Most of us do not have terribly bad lives, or even moderately bad lives, or even lives that would be described as somewhat bad" by 99.9% of the world. We think we do; we sigh with disgust when we are trying to get out of our cars in the morning but are delayed in that because we are having trouble getting our iPod into our jacket pockets, and we do that (I do, today), we sigh with disgust at that moment without stopping to think I have a car, and a jacket, and an iPod, and that makes me amazingly lucky.
Mostly we do not stop to think that; I just did stop to think that, so I'm not as bad as I might think I am.
But I stopped to think that, to reflect on how lucky I was to have an iPod which could be difficult to get into the jacket I own as I got out of the car that I own, because I was listening to music that is sad but makes me happy, music that reminds me that things could always be worse and that things, even when they are at their most terrible, have some glimmer of good. I have been listening to music that reminds me that sometimes an understanding of the world is gleaned from dire circumstances, as when someone realizes their place in creation just before they create a wonderful splash, and music that reminds me that even people who are spending Christmas Eve in the drunk tank can find some solace in remembering the choirs singing and a horse coming in at 18-1 and giving them riches.
I have spent time yesterday and today listening to Fairytale of New York by The Pogues.
That song manages to bring a lump to my throat almost from the start, and it is brilliant the way it combines the beauty and fun and thrill of life with the darker, sadder side. Describing New York City in the winter: They got cars big as bars they got rivers of gold... but the wind goes right through you, it's no place for the old. On Christmas sights and sounds: The boys in the NYPD choir singing, bells ringing out for Christmas Day... Broadway waiting for the Queen of New York City, while the drunks are singing.
As you listen to that song, as you hear the words, imagine the lives of the man and woman singing it, and imagine the movie that this song would make: they come to New York City, eyes wide with the glamor and promise of the Big Apple, surrounded by bells and choirs and hope and promise.
Then: I could have been someone.
Then: The horse comes in at 18-1.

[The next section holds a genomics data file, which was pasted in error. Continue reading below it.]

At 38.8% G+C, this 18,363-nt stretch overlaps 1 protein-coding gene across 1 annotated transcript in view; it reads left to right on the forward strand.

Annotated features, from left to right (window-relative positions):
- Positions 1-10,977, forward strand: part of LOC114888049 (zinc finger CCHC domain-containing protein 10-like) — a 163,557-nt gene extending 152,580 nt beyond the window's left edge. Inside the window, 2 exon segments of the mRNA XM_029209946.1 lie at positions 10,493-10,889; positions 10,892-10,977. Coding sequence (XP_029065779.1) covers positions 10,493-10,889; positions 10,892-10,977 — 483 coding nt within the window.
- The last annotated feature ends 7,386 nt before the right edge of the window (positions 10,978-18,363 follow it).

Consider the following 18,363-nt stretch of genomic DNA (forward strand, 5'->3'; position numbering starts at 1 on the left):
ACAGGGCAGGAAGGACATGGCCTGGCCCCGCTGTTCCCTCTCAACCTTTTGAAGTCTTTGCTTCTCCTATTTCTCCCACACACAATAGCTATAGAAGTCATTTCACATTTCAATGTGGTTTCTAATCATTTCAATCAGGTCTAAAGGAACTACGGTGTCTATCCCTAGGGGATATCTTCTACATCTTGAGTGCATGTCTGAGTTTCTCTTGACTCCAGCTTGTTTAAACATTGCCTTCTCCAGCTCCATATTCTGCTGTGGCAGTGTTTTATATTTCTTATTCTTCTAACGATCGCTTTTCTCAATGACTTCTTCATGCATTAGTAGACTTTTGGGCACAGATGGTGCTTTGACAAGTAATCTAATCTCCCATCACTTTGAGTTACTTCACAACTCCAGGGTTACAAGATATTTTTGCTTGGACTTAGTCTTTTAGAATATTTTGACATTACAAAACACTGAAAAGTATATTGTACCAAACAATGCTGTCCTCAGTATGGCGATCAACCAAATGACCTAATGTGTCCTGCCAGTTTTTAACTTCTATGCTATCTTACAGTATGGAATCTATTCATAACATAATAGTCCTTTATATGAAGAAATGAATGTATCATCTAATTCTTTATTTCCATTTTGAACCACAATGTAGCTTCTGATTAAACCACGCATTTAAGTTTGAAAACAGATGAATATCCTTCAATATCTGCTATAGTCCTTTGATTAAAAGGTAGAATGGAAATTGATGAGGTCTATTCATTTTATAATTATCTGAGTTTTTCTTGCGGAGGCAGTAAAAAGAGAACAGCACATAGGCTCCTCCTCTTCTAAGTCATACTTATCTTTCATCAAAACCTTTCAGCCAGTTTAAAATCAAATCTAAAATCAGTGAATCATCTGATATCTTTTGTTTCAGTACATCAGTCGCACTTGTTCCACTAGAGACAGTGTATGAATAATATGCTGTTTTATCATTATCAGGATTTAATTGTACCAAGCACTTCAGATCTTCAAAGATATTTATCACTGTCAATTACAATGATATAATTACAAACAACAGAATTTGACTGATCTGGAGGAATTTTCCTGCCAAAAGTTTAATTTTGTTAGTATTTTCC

Then: Fighting. Arguing. You scumbag. You maggot. I pray God it's our last Christmas.
Then: The drunk tank, turning to the wall, and dreaming about the woman whose dreams he kept with him -- he built his dreams around her. Now all he has left is her dreams.
And what does he leave us with? As he lays all alone in the drunk tank remembering the time they were rich, the time they had Broadway waiting for them, the time when they were happy before everything went sour?
"The boys in the NYPD choir were singing Galway Bay. And the bells were ringing out for Christmas Day."
When I listen to Fairytale of New York, which is The Best Christmas Song That Has Not Been Made Into A Movie Yet But Which Should (Even Though It Is Sad) and is not an old standard, "Rockin' Around The Christmas Tree,", "Jingle Bell Rock," or "Run Run Rudolph." I feel all of those emotions, and wish it could be made into a movie that tells that story exactly, not watering it down, so that others could feel it, too, what I feel when I listen to that song.
As I listen to that song, and the ending, I don't know if the singer is happy or sad, lying there remembering the things he's done. But the song makes me sad for him, sad for her... and happy for me. Happy because I am sad, and I am sad because I am aware of all the happiness that those two have experienced, with my awareness making me sad for them that they are no longer experiencing those great things. And that awareness then makes me happy because my own life has experienced great happiness and not great sorrow, not often.
The song makes me happy about the sad ending, because it is not my ending.
Other Christmas Songs That Are The Best Christmas Song [fill in the blank] and is not an old standard, "Rockin' Around The Christmas Tree,", "Jingle Bell Rock," or "Run Run Rudolph.":
The one that is The Product of 10,000 hours of practice.
The one that is from a movie and proves that bad things must happen at Christmas.
The one that is guilt-inducing but still catchy.
The one that has nothing to do with Christmas, but is still a Christmas song.
The one that is an Indie Rocker Christmas song.
Or Click Here for A List of Everything That's Ever Been Named The Best!